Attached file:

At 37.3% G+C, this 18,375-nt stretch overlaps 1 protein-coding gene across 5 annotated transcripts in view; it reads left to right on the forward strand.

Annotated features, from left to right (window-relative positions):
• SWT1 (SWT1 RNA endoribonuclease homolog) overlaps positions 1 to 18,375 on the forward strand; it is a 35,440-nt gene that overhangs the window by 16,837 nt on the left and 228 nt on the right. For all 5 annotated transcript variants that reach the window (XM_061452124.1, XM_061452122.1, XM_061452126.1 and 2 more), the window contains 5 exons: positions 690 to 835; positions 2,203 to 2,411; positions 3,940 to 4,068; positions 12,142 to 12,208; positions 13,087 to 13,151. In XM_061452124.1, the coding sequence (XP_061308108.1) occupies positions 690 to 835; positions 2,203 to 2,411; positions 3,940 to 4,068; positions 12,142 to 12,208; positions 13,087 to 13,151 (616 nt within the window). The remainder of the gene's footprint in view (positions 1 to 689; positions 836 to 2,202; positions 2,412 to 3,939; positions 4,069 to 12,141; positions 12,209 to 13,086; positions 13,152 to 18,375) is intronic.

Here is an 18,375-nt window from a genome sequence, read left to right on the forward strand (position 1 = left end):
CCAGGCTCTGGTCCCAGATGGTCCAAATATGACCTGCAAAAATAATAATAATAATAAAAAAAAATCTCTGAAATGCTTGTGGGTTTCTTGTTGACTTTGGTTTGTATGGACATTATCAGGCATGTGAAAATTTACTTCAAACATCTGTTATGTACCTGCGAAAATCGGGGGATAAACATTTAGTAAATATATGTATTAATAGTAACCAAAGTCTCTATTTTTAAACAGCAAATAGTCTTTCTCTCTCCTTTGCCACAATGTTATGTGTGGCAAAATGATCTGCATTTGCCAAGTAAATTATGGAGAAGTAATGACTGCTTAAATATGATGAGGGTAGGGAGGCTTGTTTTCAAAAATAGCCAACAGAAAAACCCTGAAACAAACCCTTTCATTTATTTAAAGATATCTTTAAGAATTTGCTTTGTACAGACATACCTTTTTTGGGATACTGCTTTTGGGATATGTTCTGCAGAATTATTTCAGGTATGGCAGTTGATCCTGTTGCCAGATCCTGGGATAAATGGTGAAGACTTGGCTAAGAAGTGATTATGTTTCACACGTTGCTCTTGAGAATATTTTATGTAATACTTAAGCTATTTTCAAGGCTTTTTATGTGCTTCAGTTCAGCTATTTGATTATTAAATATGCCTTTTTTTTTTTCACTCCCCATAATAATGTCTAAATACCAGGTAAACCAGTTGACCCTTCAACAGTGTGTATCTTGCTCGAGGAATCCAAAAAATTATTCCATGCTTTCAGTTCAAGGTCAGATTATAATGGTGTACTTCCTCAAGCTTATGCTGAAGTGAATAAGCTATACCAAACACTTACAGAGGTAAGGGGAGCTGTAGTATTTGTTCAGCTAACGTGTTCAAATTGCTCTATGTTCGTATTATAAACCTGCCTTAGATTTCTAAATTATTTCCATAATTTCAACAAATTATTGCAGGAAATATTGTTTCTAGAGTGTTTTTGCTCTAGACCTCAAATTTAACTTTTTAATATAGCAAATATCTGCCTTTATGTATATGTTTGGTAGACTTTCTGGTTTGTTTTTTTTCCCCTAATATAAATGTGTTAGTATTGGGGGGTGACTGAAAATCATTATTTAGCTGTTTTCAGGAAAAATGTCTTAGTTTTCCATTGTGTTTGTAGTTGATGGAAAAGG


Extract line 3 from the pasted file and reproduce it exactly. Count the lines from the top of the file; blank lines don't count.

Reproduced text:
• SWT1 (SWT1 RNA endoribonuclease homolog) overlaps positions 1 to 18,375 on the forward strand; it is a 35,440-nt gene that overhangs the window by 16,837 nt on the left and 228 nt on the right. For all 5 annotated transcript variants that reach the window (XM_061452124.1, XM_061452122.1, XM_061452126.1 and 2 more), the window contains 5 exons: positions 690 to 835; positions 2,203 to 2,411; positions 3,940 to 4,068; positions 12,142 to 12,208; positions 13,087 to 13,151. In XM_061452124.1, the coding sequence (XP_061308108.1) occupies positions 690 to 835; positions 2,203 to 2,411; positions 3,940 to 4,068; positions 12,142 to 12,208; positions 13,087 to 13,151 (616 nt within the window). The remainder of the gene's footprint in view (positions 1 to 689; positions 836 to 2,202; positions 2,412 to 3,939; positions 4,069 to 12,141; positions 12,209 to 13,086; positions 13,152 to 18,375) is intronic.